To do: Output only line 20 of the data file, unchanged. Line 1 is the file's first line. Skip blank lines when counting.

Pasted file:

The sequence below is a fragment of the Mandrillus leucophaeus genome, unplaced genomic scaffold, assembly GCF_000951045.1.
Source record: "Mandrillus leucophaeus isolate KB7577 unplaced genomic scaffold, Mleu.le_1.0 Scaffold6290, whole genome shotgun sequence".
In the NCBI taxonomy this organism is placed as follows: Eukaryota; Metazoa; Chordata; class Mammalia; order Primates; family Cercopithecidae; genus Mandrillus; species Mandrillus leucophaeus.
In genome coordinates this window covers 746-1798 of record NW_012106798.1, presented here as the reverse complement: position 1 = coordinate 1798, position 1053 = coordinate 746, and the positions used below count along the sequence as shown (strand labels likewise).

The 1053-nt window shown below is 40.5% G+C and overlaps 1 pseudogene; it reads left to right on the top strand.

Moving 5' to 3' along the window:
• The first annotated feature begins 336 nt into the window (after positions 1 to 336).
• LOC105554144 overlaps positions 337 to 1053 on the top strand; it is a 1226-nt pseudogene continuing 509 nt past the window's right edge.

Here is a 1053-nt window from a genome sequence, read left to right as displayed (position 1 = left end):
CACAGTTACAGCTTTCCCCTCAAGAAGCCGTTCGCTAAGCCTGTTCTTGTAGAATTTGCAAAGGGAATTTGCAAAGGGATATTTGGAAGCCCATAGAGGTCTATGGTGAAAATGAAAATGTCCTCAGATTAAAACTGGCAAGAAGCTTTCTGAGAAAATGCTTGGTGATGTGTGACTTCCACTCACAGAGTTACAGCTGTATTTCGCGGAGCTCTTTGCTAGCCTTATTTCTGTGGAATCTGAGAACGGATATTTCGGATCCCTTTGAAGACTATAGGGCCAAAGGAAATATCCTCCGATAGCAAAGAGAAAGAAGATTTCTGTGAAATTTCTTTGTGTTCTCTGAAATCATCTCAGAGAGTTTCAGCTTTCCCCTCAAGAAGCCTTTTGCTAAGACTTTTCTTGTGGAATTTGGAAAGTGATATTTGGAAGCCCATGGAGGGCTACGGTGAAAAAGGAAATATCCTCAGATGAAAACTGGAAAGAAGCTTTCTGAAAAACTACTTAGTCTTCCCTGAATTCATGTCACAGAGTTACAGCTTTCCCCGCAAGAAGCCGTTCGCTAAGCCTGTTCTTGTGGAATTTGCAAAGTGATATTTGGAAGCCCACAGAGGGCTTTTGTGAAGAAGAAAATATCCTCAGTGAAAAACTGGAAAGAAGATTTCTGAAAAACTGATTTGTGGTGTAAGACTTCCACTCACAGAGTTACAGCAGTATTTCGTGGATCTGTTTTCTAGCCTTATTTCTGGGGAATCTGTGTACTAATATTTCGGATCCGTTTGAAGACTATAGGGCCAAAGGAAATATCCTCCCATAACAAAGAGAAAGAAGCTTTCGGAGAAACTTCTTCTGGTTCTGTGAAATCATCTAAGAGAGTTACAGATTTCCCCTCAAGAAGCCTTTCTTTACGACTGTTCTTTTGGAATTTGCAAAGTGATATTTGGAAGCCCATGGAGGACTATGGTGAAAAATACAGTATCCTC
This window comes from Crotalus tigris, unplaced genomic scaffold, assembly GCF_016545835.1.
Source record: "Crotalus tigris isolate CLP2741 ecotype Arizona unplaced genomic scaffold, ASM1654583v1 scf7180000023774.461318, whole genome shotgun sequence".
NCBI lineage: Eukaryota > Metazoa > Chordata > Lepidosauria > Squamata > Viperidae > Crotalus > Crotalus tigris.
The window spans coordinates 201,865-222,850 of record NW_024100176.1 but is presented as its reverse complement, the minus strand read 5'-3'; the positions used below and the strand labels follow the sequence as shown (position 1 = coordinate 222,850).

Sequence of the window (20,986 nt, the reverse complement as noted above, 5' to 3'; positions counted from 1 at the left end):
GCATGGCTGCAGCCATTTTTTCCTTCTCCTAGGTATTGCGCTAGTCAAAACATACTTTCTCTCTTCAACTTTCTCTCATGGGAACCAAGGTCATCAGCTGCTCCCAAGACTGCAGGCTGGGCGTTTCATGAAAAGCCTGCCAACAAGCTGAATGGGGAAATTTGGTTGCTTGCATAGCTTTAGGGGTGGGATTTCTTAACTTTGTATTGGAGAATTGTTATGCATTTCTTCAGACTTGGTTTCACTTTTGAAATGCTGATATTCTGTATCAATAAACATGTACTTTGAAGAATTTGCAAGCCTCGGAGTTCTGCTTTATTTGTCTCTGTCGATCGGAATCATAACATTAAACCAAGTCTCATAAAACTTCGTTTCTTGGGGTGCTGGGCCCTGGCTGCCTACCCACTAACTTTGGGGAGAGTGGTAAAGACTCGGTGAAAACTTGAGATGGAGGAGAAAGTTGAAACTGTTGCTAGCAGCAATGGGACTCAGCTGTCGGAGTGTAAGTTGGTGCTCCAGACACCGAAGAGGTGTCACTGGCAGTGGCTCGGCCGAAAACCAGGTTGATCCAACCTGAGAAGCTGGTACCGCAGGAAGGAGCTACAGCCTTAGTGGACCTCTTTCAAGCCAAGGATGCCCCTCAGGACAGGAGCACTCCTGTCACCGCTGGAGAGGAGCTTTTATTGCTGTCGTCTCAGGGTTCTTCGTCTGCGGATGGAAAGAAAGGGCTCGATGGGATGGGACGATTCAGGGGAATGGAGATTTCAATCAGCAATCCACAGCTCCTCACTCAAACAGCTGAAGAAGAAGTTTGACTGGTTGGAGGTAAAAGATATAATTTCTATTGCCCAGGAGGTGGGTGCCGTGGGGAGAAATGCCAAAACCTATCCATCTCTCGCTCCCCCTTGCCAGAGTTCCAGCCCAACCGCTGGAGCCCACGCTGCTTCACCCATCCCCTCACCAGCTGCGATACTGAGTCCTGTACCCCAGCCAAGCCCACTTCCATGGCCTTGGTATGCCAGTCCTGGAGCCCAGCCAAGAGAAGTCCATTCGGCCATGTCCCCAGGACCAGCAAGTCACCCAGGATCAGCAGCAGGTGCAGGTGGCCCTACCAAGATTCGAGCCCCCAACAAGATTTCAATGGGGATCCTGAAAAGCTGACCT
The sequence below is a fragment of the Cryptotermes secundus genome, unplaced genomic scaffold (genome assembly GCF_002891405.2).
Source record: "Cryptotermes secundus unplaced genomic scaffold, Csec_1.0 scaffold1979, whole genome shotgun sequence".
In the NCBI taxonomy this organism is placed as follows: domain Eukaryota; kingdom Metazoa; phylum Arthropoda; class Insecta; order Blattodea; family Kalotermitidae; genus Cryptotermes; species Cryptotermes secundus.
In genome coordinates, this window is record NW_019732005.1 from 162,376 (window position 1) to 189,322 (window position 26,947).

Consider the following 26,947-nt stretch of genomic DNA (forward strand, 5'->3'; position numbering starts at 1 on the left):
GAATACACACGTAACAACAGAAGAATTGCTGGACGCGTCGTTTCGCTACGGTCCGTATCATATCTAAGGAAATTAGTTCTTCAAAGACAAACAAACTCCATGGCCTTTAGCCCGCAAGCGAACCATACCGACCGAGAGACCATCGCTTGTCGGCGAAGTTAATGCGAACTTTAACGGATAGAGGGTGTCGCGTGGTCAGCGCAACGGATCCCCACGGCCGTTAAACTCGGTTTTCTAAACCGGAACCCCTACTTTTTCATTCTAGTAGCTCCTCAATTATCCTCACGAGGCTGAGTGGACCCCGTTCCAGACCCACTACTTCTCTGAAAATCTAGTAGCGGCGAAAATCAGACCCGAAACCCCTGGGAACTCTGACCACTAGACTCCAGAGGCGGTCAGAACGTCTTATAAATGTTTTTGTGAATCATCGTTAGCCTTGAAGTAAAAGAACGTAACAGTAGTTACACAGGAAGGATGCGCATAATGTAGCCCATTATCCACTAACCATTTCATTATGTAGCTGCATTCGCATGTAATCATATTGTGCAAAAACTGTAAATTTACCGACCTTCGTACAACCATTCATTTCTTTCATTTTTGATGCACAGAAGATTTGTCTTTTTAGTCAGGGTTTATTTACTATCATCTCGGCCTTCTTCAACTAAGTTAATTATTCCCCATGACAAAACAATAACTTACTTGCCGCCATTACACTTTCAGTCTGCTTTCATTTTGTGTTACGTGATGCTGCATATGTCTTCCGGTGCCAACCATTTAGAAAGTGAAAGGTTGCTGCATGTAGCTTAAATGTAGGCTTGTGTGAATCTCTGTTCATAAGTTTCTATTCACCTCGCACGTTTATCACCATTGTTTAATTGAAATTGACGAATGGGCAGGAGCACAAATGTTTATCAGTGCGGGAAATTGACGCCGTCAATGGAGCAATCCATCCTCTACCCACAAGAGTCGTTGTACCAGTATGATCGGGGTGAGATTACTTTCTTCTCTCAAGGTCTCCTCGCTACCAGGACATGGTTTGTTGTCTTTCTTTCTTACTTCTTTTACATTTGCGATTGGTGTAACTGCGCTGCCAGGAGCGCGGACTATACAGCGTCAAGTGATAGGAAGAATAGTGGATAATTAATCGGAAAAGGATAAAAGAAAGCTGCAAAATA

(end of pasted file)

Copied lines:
In genome coordinates, this window is record NW_019732005.1 from 162,376 (window position 1) to 189,322 (window position 26,947).